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Can't Turn Left


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Hi guys, I need some advice.

 

At my most recent track day I had my worst day ever, even compared to my first time on the track. The harder I tried the worse I became, completly wrecking my day all round.

 

I found that I cant turn left!!! I dont know what has happened, but I feel like i'm goin to fall off when Im getting over. I have no problem banging the bike over on the right, straight onto my knee but going left ?........I feel this has started since I have learned what goes into preparing the bike for the track. Things like tyre warmers II'm getting confused about pressures, I think I'm quickturning when I'm not, Two step is now an occasional thing and so on.....I'm trying to do to many things at once. I'm concentrating so hard to get the bike over I think I'm actually slowing down too much. My left sidebody position is ###### etc etc ....sounds like I'm whining ... I am!!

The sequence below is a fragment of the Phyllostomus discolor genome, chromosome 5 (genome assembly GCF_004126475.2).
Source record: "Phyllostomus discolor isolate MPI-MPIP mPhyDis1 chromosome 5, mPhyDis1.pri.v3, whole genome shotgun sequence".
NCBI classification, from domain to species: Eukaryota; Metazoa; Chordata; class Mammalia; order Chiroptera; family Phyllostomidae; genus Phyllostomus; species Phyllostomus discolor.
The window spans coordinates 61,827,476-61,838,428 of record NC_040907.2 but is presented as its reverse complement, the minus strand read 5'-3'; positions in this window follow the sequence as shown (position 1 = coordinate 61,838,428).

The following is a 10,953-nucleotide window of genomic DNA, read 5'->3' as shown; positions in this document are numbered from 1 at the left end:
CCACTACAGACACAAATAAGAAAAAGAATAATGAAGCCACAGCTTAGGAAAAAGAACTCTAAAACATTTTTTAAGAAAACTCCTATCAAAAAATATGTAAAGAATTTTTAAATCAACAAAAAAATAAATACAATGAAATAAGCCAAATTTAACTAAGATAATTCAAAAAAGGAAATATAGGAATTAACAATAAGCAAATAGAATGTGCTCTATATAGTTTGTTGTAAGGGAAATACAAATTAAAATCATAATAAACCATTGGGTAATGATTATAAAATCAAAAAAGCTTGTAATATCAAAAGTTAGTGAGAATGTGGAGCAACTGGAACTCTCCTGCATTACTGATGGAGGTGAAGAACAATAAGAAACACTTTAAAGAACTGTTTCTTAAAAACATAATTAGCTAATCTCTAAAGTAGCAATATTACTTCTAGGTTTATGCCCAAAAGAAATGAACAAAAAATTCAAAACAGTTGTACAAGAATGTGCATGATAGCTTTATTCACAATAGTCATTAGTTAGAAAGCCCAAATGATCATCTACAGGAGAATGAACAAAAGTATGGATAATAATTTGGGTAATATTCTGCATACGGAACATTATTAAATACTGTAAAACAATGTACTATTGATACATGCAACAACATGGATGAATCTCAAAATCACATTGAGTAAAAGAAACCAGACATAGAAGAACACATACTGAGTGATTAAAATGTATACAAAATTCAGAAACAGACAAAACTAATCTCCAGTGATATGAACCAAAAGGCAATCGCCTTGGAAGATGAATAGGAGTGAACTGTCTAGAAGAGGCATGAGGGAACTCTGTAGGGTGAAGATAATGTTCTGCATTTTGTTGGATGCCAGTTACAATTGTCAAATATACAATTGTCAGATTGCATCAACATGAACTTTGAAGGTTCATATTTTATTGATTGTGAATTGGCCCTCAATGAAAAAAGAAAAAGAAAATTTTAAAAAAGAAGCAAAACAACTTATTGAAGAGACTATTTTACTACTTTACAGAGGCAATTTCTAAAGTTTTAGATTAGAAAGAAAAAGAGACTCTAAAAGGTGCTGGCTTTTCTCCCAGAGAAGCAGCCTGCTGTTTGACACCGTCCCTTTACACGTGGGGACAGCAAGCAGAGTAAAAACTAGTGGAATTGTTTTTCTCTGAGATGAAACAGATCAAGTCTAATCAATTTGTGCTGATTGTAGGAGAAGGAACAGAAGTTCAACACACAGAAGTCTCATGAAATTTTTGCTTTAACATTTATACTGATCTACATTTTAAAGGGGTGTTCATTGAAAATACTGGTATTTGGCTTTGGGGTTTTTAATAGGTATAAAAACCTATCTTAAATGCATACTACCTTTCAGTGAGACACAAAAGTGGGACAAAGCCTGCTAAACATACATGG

Where should I start?

 

I think I mught have to get level three sorted and book it in

 

Thanks for reading the whinge

 

Dylan

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For me to reply to this is quite silly, actually, considering the amount of properly skilled and trained individuals that frequent this site. But being silly have never stopped me before :P